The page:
Reprint: Adam Lindsay Gordon

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Time, which tries most things, is the one sure test of a poet's popularity, and there are indications that the poems of Adam Lindsay Gordon have satisfactorily responded to the test (says a writer in the "Australasian"). When that personal and friendly intimacy which so often mistakes zeal for genius has passed away, when only a few of those who knew Gordon in the days when he wrote and rode remain upon the scene, there is opportunity to view his work in a better perspective. It is pleasant, therefore, for those who hold Gordon's memory in fond regard to find the annual pilgrimage to his grave in Brighton Cemetery exciting wider interest as the years pass on. It is significant as an earnest proof of the admiration which Australians have for his poetry. And the fact that another generation of poets has since arisen has in no way disturbed the high estimate of his work or the sympathetic interest ever associated with his name. But when we come to consider Gordon's place in Australian literature, his influence upon Australian people, it is not as the "Laureate of the Centaurs" that he most impresses us.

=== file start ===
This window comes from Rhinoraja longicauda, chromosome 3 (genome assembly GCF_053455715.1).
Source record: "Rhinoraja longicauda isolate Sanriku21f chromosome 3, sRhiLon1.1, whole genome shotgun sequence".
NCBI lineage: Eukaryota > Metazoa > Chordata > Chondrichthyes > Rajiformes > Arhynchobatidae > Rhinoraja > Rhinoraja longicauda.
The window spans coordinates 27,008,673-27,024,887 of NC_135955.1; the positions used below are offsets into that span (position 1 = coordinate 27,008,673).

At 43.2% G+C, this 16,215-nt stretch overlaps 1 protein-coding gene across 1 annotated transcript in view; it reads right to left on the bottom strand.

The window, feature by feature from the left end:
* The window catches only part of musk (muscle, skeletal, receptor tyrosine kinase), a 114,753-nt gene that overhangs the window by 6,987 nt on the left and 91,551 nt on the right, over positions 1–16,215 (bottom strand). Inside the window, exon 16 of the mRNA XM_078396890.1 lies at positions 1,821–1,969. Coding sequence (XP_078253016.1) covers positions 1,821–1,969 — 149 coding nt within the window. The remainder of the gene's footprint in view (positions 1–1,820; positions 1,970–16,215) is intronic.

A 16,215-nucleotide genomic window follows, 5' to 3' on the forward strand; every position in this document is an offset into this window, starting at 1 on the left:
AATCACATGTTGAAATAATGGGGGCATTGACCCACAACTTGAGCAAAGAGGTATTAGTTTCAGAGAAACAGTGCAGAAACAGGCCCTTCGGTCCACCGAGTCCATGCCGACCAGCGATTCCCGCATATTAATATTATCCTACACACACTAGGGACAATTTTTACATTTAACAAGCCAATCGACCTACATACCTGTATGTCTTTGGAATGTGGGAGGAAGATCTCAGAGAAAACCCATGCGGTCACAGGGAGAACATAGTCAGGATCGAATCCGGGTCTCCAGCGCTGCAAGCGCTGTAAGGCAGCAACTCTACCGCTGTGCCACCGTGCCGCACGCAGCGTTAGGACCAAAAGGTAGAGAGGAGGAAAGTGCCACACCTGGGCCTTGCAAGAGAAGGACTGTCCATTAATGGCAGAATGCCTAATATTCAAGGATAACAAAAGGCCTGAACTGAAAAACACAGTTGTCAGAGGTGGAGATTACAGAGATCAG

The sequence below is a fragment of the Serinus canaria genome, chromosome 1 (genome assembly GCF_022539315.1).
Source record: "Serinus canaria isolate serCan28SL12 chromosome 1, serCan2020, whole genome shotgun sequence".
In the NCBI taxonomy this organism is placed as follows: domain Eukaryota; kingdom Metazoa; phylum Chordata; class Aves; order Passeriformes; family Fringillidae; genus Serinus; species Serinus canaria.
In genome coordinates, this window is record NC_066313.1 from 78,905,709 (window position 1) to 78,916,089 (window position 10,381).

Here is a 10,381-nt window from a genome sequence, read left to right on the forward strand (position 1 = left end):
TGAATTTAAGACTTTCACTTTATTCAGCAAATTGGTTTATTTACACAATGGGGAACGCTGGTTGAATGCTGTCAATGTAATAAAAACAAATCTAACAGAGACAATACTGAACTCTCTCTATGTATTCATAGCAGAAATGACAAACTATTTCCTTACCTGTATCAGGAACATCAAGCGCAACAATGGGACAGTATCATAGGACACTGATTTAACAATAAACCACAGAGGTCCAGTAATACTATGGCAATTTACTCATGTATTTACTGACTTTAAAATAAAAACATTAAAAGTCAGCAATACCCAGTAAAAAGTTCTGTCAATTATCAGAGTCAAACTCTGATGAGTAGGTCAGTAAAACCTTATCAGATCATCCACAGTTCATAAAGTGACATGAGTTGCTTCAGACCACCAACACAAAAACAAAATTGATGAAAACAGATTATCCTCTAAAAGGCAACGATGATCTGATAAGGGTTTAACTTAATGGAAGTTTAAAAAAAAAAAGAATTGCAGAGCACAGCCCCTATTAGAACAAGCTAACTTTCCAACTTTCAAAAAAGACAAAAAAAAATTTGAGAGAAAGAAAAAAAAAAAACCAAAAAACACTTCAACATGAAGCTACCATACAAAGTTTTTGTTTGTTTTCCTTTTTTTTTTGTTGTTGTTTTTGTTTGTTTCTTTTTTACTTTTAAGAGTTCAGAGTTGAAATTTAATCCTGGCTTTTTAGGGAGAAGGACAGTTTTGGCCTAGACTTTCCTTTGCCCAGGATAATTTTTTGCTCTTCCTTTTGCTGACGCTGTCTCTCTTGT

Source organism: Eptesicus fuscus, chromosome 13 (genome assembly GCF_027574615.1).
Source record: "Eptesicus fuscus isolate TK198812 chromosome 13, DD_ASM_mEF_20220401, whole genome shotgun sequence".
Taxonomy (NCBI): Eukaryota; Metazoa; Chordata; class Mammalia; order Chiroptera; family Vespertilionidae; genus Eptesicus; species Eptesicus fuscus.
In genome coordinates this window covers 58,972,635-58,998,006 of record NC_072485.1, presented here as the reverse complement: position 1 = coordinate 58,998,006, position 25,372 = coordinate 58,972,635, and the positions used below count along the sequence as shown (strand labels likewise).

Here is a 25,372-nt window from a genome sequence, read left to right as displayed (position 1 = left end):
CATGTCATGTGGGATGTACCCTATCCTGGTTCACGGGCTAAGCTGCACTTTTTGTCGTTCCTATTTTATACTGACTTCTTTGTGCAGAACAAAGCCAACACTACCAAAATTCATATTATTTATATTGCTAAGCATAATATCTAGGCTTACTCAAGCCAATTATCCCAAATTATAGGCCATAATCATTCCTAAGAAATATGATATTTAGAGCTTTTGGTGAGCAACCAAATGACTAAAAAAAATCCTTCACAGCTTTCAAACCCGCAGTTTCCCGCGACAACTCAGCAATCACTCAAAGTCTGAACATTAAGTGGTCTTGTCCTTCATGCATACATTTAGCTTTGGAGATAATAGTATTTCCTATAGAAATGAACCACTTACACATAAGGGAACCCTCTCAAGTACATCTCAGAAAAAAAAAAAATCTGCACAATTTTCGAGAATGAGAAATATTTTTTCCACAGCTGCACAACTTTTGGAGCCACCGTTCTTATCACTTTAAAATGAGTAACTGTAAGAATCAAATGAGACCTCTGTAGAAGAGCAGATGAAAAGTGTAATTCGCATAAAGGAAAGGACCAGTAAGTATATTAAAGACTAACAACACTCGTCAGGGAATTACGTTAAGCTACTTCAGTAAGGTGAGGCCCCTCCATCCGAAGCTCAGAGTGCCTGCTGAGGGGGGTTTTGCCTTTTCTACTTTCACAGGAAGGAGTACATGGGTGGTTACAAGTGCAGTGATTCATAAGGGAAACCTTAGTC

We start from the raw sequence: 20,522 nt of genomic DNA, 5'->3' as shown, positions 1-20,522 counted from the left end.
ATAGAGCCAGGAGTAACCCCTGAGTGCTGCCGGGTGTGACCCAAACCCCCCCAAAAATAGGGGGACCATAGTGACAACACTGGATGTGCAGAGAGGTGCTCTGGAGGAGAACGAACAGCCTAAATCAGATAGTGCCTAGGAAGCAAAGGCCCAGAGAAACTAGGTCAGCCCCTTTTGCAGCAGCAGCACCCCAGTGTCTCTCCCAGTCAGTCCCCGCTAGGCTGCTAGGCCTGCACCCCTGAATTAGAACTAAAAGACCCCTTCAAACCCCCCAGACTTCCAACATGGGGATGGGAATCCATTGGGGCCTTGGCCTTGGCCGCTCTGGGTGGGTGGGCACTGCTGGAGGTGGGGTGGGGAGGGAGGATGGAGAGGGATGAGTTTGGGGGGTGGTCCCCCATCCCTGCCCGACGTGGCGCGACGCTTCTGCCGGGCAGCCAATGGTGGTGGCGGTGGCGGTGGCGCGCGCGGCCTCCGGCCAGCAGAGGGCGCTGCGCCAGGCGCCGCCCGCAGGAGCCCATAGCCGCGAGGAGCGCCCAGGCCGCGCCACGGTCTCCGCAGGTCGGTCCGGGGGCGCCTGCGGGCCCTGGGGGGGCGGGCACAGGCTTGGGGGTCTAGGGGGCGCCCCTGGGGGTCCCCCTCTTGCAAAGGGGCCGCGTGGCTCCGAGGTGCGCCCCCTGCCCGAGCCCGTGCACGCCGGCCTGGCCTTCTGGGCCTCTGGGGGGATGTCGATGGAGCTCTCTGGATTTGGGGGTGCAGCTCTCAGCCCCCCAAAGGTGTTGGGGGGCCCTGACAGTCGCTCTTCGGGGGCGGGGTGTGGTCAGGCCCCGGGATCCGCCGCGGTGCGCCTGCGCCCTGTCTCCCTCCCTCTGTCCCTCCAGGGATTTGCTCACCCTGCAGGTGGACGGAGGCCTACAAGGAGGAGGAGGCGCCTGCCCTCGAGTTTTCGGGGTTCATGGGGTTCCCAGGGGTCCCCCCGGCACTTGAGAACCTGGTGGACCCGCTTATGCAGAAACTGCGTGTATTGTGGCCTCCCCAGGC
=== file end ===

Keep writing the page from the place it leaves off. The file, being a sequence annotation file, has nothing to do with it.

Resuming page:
Apart from considered criticism, there is always the unconscious test which in relation to the singer we employ with neither will nor intention. Poetry, if it is to satisfy the popular mind, must have music in it as well as thought and fancy. The things that in moments of abstraction go singing through one's head to a music of their own are often Gordon's. Under that test he is still the most widely read, the most popular of all Australian poets. In such a test it is seldom the hoof-beats of the galloping rhymes that come to us unbidden, almost unconsidered. Rather an echo of steel, with the glamour of cavalier days, when knighthood was in flower; from the half-legendary sources where Tennyson drew his inspiration for the Idylls of the King, or, as in Podas Okus, from the romance of the classics. The horse lover in all moods, he would have gloried more in the war horse than in the steeplechaser; had he lived and written to-day, he would have found an epic in deeds of the Anzacs. If there was one thing more than all else that would have appealed to Gordon, it would have been to adventure with Chauvel's horsemen over the plains of Palestine on that long war trail where so many conquerors have ridden, where Crusader and Saracen clashed, and holy writ and history meet. He is the singer of the sword, born out of his generation, some centuries too late for the picturesque times of the Cavaliers, too early by just a lifetime for the war of all time. It is ever his sword songs that go ringing through our minds; examples might be taken from many poems, beginning with the Rhyme of Joyous Guarde, the betrayal of Arthur, the remorse of Launcelot.